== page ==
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Conversation with Mizuki Tomaiwa on Life, Work, and Views: Member, OLYMPIQ Society (1)

2022-11-08

Publisher: In-Sight Publishing

Publisher Founding: September 1, 2014

Web Domain: http://www.in-sightpublishing.com 

Location: Fort Langley, Township of Langley, British Columbia, Canada

Journal: In-Sight: Independent Interview-Based Journal

Journal Founding: August 2, 2012

Frequency: Three (3) Times Per Year

Review Status: Non-Peer-Reviewed

Access: Electronic/Digital & Open Access

Fees: None (Free)

Volume Numbering: 11

Issue Numbering: 1

Section: A

Theme Type: Idea

Theme Premise: “Outliers and Outsiders”

Theme Part: 26

Formal Sub-Theme: None

Individual Publication Date: November 8, 2022

Issue Publication Date: January 1, 2023

Author(s): Scott Douglas Jacobsen

Interviewer(s): Scott Douglas Jacobsen

Interviewee(s): Mizuki Tomaiwa

Word Count: 976

Image Credit: None.

International Standard Serial Number (ISSN): 2369-6885

*Please see the footnotes, bibliography, and citations, after the interview.*

Abstract

Mizuki Tomaiwa was born in 2000 in Japan. She is an American college student with an interest in the biomedical field, psychiatry, and gifted education. She respects Leonardo da Vinci, Bach, Liszt, and her parents. She earned an I.Q. of 183+ (S.D. 16) on the Cattell CFIT. Tomaiwa discusses: growing up; extended self; family background; youth with friends; education; purpose of intelligence tests; high intelligence; extreme reactions to geniuses; greatest geniuses; genius and a profoundly gifted person; necessities for genius or the definition of genius; work experiences and jobs held; job path; myths of the gifted; God; science; tests taken and scores earned; range of the scores; ethical philosophy; political philosophy; metaphysics; worldview; meaning in life; source of meaning; afterlife; life; and love.

Keywords: Bach, Cattell CFIT, God, intelligence tests, IQ, Japan, Leonardo da Vinci, Liszt, Mizuki Tomaiwa, OLYMPIQ Society.

Conversation with Mizuki Tomaiwa on Life, Work, and Views: Member, OLYMPIQ Society (1)

Scott Douglas Jacobsen: When you were growing up, what were some of the prominent family stories being told over time?

Mizuki Tomaiwa: When I was younger, I often disagreed with other classmates.

But my father was always fair in discussing my opinion versus other opinions. My mother affirmed me.

Jacobsen: Have these stories helped provide a sense of an extended self or a sense of the family legacy?

Tomaiwa: They will definitely be useful in the near future.

Jacobsen: What was the family background, e.g., geography, culture, language, and religion or lack thereof?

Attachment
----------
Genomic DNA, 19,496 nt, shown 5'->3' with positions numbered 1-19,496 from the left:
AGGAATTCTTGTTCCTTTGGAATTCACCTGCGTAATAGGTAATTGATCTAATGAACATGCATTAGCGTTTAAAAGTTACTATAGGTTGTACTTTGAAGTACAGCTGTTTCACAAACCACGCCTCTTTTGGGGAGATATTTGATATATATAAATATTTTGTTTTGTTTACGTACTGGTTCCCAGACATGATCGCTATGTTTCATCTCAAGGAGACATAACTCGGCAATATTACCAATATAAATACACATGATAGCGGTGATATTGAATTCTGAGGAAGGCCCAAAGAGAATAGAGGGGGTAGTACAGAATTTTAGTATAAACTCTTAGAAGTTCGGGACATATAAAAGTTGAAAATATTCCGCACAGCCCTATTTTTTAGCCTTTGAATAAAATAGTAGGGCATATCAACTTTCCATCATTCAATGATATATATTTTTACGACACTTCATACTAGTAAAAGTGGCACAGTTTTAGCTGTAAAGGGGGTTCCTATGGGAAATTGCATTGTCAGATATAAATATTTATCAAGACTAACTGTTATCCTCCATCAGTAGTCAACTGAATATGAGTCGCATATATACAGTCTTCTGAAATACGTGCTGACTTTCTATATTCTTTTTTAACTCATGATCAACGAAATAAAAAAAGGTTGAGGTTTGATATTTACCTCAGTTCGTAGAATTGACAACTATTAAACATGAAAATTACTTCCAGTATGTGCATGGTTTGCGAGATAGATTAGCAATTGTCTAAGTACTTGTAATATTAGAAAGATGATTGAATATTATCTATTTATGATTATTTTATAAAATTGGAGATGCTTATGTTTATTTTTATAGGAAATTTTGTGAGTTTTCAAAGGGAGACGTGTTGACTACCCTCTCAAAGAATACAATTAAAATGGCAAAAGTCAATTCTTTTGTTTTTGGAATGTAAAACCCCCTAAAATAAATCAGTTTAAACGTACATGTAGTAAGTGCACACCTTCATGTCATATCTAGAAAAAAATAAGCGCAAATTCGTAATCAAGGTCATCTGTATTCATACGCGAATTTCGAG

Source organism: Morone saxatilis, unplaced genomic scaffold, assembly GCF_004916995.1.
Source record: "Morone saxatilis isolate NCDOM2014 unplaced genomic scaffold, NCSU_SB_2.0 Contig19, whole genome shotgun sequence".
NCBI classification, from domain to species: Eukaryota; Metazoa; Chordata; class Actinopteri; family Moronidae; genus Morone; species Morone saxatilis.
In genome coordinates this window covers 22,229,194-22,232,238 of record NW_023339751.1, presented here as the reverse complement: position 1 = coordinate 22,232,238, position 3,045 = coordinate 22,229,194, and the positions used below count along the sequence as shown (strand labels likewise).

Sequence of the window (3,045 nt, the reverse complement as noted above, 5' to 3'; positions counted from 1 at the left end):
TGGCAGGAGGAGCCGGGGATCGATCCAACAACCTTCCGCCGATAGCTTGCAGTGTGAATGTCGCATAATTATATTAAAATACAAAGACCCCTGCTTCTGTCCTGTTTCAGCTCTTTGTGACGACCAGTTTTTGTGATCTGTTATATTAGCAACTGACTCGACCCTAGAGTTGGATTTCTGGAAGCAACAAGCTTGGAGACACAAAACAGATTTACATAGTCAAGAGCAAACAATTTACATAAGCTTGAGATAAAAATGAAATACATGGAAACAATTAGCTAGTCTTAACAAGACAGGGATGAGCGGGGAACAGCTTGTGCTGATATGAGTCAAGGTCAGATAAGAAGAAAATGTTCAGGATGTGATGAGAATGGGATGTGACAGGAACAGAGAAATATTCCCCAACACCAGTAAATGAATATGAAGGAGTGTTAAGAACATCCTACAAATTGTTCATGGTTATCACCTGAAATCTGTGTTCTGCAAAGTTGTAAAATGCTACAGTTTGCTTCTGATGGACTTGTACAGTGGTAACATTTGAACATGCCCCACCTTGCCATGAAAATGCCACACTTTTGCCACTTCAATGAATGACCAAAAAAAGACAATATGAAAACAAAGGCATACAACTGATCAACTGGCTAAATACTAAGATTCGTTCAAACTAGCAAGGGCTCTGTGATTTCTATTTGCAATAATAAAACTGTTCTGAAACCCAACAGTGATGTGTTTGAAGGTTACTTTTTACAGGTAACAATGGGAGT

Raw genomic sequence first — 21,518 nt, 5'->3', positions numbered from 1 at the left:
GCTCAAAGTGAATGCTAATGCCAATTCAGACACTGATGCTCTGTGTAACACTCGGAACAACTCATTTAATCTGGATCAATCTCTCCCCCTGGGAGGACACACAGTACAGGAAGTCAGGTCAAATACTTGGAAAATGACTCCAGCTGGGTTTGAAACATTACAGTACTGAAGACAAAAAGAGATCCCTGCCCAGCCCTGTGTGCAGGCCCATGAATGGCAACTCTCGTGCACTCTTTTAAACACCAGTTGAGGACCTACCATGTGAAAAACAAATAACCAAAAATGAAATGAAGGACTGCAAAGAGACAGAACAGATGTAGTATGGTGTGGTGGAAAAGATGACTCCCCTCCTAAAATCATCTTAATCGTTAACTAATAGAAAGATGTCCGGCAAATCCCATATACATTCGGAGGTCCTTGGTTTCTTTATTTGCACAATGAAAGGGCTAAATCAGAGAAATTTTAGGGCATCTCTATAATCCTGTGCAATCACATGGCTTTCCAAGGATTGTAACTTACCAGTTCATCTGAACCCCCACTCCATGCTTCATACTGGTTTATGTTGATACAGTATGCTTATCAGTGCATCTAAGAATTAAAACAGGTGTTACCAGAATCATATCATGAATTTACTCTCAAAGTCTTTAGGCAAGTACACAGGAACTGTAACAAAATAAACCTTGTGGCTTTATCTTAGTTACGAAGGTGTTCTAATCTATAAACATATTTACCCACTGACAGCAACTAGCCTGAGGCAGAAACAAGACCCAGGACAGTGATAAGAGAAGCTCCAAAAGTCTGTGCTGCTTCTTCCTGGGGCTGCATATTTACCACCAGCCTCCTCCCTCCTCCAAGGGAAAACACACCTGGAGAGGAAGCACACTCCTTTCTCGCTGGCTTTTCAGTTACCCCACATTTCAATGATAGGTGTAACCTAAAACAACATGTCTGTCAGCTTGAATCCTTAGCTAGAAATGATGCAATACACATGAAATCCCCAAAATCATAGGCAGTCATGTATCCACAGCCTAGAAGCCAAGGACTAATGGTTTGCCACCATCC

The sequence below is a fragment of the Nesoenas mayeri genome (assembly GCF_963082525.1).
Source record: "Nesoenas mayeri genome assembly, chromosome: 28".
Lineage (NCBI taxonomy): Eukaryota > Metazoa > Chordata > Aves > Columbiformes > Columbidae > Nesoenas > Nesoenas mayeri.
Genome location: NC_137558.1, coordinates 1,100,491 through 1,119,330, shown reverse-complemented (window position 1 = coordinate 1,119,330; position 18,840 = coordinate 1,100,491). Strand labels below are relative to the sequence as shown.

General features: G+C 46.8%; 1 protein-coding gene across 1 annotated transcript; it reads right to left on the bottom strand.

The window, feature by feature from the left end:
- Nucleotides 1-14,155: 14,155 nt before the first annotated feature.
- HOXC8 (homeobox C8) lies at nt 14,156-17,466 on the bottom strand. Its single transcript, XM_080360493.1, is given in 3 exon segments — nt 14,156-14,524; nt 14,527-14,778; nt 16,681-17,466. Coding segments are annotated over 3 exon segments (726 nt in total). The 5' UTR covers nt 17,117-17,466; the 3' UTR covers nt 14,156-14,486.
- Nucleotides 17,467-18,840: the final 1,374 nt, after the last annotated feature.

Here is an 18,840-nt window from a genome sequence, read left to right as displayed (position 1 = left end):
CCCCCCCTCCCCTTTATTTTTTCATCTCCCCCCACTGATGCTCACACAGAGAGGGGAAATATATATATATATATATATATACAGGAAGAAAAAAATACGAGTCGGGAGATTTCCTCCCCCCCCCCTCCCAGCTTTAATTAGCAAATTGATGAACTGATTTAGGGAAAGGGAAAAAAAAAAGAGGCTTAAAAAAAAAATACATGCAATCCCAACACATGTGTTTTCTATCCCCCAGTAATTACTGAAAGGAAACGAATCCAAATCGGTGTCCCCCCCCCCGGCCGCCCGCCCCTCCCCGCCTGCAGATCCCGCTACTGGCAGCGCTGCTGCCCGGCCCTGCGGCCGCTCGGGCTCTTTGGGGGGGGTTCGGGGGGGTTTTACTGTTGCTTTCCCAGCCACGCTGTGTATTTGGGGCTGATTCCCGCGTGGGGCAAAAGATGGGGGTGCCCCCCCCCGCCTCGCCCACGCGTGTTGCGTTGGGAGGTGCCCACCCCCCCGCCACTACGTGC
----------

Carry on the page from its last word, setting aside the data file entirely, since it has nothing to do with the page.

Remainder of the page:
Tomaiwa: My family, including myself, are Buddhists, but I can’t say that our faith is strong. We enjoy Halloween and Christmas.

As for geography, our house is surrounded by nature, and we often hear the singing of the Japanese bush warbler.

The language in the home is Japanese. I use English at school.

Jacobsen: How was the experience with peers and schoolmates as a child and an adolescent?

Tomaiwa: Unfortunately, my adolescence was a sad one. 

I was constantly trying to fit in with others and had to suppress my outpouring of curiosity. Every time I tried to match with my classmates, my heart was worn out.

I had no schoolmates with whom I could talk. I always felt alone.

In Japanese schools, everyone has to be the same. Talent and individuality tend to be unwelcome. However, according to Japan’s Ministry of Education, Culture, Sports, Science and Technology, more than now, expert discussions are being held to accommodate individual abilities, such as math and other skills.

Jacobsen: What have been some professional certifications, qualifications, and trainings earned by you?

Tomaiwa: I have a certificate of English proficiency in Japan.

And I graduated from ESL at Langara College in Canada. This is the English proficiency equivalent to university entrance.

Jacobsen: What is the purpose of intelligence tests to you?

Tomaiwa: I occasionally come across a test that is exciting to solve.

Jacobsen: When was high intelligence discovered for you?

Tomaiwa: Around February 2021.

Jacobsen: When you think of the ways in which the geniuses of the past have either been mocked, vilified, and condemned if not killed, or praised, flattered, platformed, and revered, what seems like the reason for the extreme reactions to and treatment of geniuses? Many alive today seem camera shy – many, not all.

Tomaiwa: The frog in the well that knows the blue sky tries to get out.

The one without knowledge is the one who scoffs at it.

Jacobsen: Who seems like the greatest geniuses in history to you?

Tomaiwa: Leonardo da Vinci.

Jacobsen: What differentiates a genius from a profoundly intelligent person?

Tomaiwa: Deep love for all things.

And sometimes creative.

Jacobsen: Is profound intelligence necessary for genius?

Tomaiwa: I believe that geniuses connect those dots in the future by learning a wide range of fields through intelligence. Many dots make ideas creative.

Jacobsen: What have been some work experiences and jobs held by you?

Tomaiwa: Work as a tutor teaching math, English, science, Japanese, and social studies.

Work taking care of children after school.

Jacobsen: Why pursue this particular job path?

Tomaiwa: For several reasons, being in contact with children reminds me of my childhood.

Jacobsen: What are some of the more important aspects of the idea of the gifted and geniuses? Those myths that pervade the cultures of the world. What are those myths? What truths dispel them?